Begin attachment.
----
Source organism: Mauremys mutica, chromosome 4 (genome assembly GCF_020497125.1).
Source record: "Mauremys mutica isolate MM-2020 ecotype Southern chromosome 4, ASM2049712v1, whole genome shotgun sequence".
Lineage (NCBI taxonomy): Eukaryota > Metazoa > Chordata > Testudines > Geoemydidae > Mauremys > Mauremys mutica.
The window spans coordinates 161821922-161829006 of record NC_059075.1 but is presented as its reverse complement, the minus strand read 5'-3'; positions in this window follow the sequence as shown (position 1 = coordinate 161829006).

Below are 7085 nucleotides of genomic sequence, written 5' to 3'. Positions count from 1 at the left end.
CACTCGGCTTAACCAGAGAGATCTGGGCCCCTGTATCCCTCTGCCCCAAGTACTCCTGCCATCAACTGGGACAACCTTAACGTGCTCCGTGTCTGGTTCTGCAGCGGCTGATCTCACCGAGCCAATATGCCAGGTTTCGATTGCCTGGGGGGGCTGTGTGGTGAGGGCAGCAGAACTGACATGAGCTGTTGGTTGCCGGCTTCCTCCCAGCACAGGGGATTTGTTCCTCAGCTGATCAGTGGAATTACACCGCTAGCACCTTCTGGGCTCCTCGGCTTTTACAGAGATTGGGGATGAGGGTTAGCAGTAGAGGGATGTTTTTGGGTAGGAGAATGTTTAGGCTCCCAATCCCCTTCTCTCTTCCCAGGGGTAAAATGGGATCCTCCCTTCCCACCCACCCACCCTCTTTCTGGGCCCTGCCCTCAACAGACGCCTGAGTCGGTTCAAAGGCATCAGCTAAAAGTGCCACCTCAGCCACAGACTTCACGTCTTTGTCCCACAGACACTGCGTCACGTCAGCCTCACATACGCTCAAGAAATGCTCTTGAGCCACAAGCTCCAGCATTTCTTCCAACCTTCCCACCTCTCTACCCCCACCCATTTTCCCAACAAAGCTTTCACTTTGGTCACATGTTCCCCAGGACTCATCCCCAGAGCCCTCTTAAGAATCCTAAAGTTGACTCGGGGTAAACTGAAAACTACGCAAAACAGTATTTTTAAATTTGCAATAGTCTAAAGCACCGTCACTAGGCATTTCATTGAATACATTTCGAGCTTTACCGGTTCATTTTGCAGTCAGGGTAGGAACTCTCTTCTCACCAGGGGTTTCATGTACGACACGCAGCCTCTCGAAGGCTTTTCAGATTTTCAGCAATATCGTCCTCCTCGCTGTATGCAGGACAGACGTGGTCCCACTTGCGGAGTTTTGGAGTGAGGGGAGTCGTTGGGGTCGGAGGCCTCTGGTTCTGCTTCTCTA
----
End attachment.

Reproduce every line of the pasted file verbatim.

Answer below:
Source organism: Mauremys mutica, chromosome 4 (genome assembly GCF_020497125.1).
Source record: "Mauremys mutica isolate MM-2020 ecotype Southern chromosome 4, ASM2049712v1, whole genome shotgun sequence".
Lineage (NCBI taxonomy): Eukaryota > Metazoa > Chordata > Testudines > Geoemydidae > Mauremys > Mauremys mutica.
The window spans coordinates 161821922-161829006 of record NC_059075.1 but is presented as its reverse complement, the minus strand read 5'-3'; positions in this window follow the sequence as shown (position 1 = coordinate 161829006).

Below are 7085 nucleotides of genomic sequence, written 5' to 3'. Positions count from 1 at the left end.
CACTCGGCTTAACCAGAGAGATCTGGGCCCCTGTATCCCTCTGCCCCAAGTACTCCTGCCATCAACTGGGACAACCTTAACGTGCTCCGTGTCTGGTTCTGCAGCGGCTGATCTCACCGAGCCAATATGCCAGGTTTCGATTGCCTGGGGGGGCTGTGTGGTGAGGGCAGCAGAACTGACATGAGCTGTTGGTTGCCGGCTTCCTCCCAGCACAGGGGATTTGTTCCTCAGCTGATCAGTGGAATTACACCGCTAGCACCTTCTGGGCTCCTCGGCTTTTACAGAGATTGGGGATGAGGGTTAGCAGTAGAGGGATGTTTTTGGGTAGGAGAATGTTTAGGCTCCCAATCCCCTTCTCTCTTCCCAGGGGTAAAATGGGATCCTCCCTTCCCACCCACCCACCCTCTTTCTGGGCCCTGCCCTCAACAGACGCCTGAGTCGGTTCAAAGGCATCAGCTAAAAGTGCCACCTCAGCCACAGACTTCACGTCTTTGTCCCACAGACACTGCGTCACGTCAGCCTCACATACGCTCAAGAAATGCTCTTGAGCCACAAGCTCCAGCATTTCTTCCAACCTTCCCACCTCTCTACCCCCACCCATTTTCCCAACAAAGCTTTCACTTTGGTCACATGTTCCCCAGGACTCATCCCCAGAGCCCTCTTAAGAATCCTAAAGTTGACTCGGGGTAAACTGAAAACTACGCAAAACAGTATTTTTAAATTTGCAATAGTCTAAAGCACCGTCACTAGGCATTTCATTGAATACATTTCGAGCTTTACCGGTTCATTTTGCAGTCAGGGTAGGAACTCTCTTCTCACCAGGGGTTTCATGTACGACACGCAGCCTCTCGAAGGCTTTTCAGATTTTCAGCAATATCGTCCTCCTCGCTGTATGCAGGACAGACGTGGTCCCACTTGCGGAGTTTTGGAGTGAGGGGAGTCGTTGGGGTCGGAGGCCTCTGGTTCTGCTTCTCTA